• Acute kidney injury was worse in the REBOA group (10.7% vs. 3.2% p=0.02)
    • Amputation of lower limbs was greater in the REBOA group (3.6% vs. 0.7% p=0.04)

  1. Confounders: The authors mention in their conclusion that a limitation of this study is the retrospective nature of the database.Specifically, they couldn’t account for some important confounders, such as the type and size of the catheter used, the zone of placement (zone 1, 2, or 3), the duration of aortic occlusion, or the responsiveness of the patient to the initial resuscitation beforeREBOA placement. Each of these factors may have impacted the findings, most significantly the responsiveness to the initial resuscitation may have significantly impacted the selection of patients for REBOA placement.
  2. Propensity Score and Matching: The propensity score was described by Rosenbaum and Rubin in 1983 to be the probability of treatment assignment conditional on observed baseline covariates. Propensity score matching takes treated and untreated subjects with a similar propensity score and matches them. These authors did propensity score matching for a variety of things (demographics, vital signs, mechanism of injury, injury severity score, head abbreviated injury scale score, each body region abbreviated injury scale score, pelvic fractures, lower extremity vascular injuries and fractures, and number and grades of intra-abdominal solid organ injuries). While this can help improve the accuracy of observational studies, this statistical technique cannot achieve the same rigor of a randomized trial design.
  3. 1:2 matching: The authors used 1:2 matching of REBOA to control. This likely was done in an attempt to increase statistical power of a fairly rare event. Only 140 of the 593,818 patients underwent REBOA (0.02% of the study population). It bears mentioning that this underpins their allegation that despite 50 deaths in intervention and 53 deaths in the control, the denominators were different, so the overall mortality in the intervention (35.7%) was nearly double the control (18.9%).
  4. Multiple Primary Outcomes: How many times will I have to say…there can only be one primary outcome (Highlander)? Another way of saying this would be…I do not think “primary” means what they think it means (Princess Bride).
  5. Additional Secondary Outcomes: The authors’ methods outline several primary and secondary outcomes. Acute kidney injury is not listed in their methods or abstracted data but makes a surprise appearance in their results section as a statistically significant finding without mention of their definition of acute kidney injury.

Comment on Authors’ Conclusion Compared to SGEM Conclusion: We agree with the authors’ conclusion

SGEM Bottom Line: REBOA is currently an intervention of uncertain benefit. Although it has shown promise in some studies, this investigation leaves its therapeutic potential in question, and arguably demonstrates harm. There may be substantial benefit in select groups of trauma patients, but these groups are not yet known.

Case Resolution: After several frustrated unsuccessful attempts by the trauma surgeon to place the femoral artery line to later upsize to a REBOA catheter, the patient is finally rolled, and two large wounds are noted on the patient’s back.  These are explored briefly and dressed with combat gauze just prior to transporting the patient to the operating room.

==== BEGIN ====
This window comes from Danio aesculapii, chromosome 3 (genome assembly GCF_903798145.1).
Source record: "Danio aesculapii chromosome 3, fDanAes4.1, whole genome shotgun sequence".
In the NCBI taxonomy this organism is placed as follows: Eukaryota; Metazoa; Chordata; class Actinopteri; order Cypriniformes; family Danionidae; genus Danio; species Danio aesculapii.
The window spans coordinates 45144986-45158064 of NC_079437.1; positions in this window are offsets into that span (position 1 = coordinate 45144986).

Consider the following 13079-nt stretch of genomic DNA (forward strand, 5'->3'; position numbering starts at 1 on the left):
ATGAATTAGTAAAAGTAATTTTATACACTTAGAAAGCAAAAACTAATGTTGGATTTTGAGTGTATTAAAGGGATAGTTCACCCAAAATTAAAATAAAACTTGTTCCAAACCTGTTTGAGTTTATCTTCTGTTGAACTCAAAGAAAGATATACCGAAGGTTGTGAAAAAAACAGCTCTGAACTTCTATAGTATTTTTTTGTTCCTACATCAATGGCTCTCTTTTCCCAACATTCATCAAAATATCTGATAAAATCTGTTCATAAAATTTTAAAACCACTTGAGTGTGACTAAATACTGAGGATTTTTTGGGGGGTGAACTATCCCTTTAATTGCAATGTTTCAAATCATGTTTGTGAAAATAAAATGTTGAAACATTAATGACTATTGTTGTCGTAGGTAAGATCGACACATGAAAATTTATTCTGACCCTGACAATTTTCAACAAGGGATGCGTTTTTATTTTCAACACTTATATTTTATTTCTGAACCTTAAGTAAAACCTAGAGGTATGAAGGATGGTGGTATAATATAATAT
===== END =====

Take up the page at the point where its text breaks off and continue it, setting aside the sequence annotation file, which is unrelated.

Clinical ApplicationIn civilian settings, the use of REBOA appears to have substantial risks of harm without clear evidence of benefit. Outside of a trial setting to find select groups that could benefit, it is doubtful that this is safe or effective for patient care.

Dr. Robert Edmonds

What Do I Tell My PatientIf my patient is injured enough to be a possible candidate for REBOA, I’m probably not able to have much of a conversation with them.  I can tell their family afterwards that REBOA is a therapy that still has an evolving body of evidence, and as there are very real threats of harm, it is not always an intervention our hospital elects to perform.

Keener Kontest: Last weeks’ winner was Dr. David McAdams a PGY-3 in Emergency Medicine from Oklahoma. He knew the largest civil monetary penalty settlement related to an EMTALA violation for non-psychiatric case was $170,000.

Listen to the podcast to hear this weeks’ trivia question. If you know the answer, send an email to with “keener” in the subject line. The first correct answer will receive a cool skeptical prize.

Other FOAMed:


Remember to be skeptical of anything you learn, even if you heard it on the Skeptics’ Guide to Emergency Medicine.

  1. DuBose JJ, Scalea TM, Brenner M, et al; AAST AORTA Study Group. The AAST prospective Aortic Occlusion for Resuscitation in Trauma and Acute Care Surgery (AORTA) registry: data on contemporary utilization and outcomes of aortic occlusion and resuscitative balloon occlusion of the aorta (REBOA).J Trauma Acute Care Surg. 2016;81 (3):409-419. doi:10.1097/TA.0000000000001079
  2. Brenner M, Inaba K, Aiolfi A, et al; AAST AORTA Study Group. Resuscitative endovascular balloon occlusion of the aorta and resuscitative thoracotomy in select patients with hemorrhagic shock: early results from the American Association for the Surgery of Trauma’s Aortic Occlusion in Resuscitation for Trauma and Acute Care Surgery Registry.J Am Coll Surg. 2018;226(5):730-740. doi:10.1016/j.jamcollsurg.2018.01.044
  3. Norii T, Crandall C, Terasaka Y. Survival of severe blunt trauma patients treated with resuscitative endovascular balloon occlusion of the aorta compared with propensity score–adjusted untreated patients.J Trauma Acute Care Surg. 2015; 78(4):721-728. doi:10.1097/TA. 0000000000000578
  4. Brenner et al. Joint statement from the American College of Surgeons Committee on Trauma (ACS COT) and the American College of Emergency Physicians (ACEP) regarding the clinical use of Resuscitative Endovascular Balloon Occlusion of the Aorta (REBOA). BMJ 2018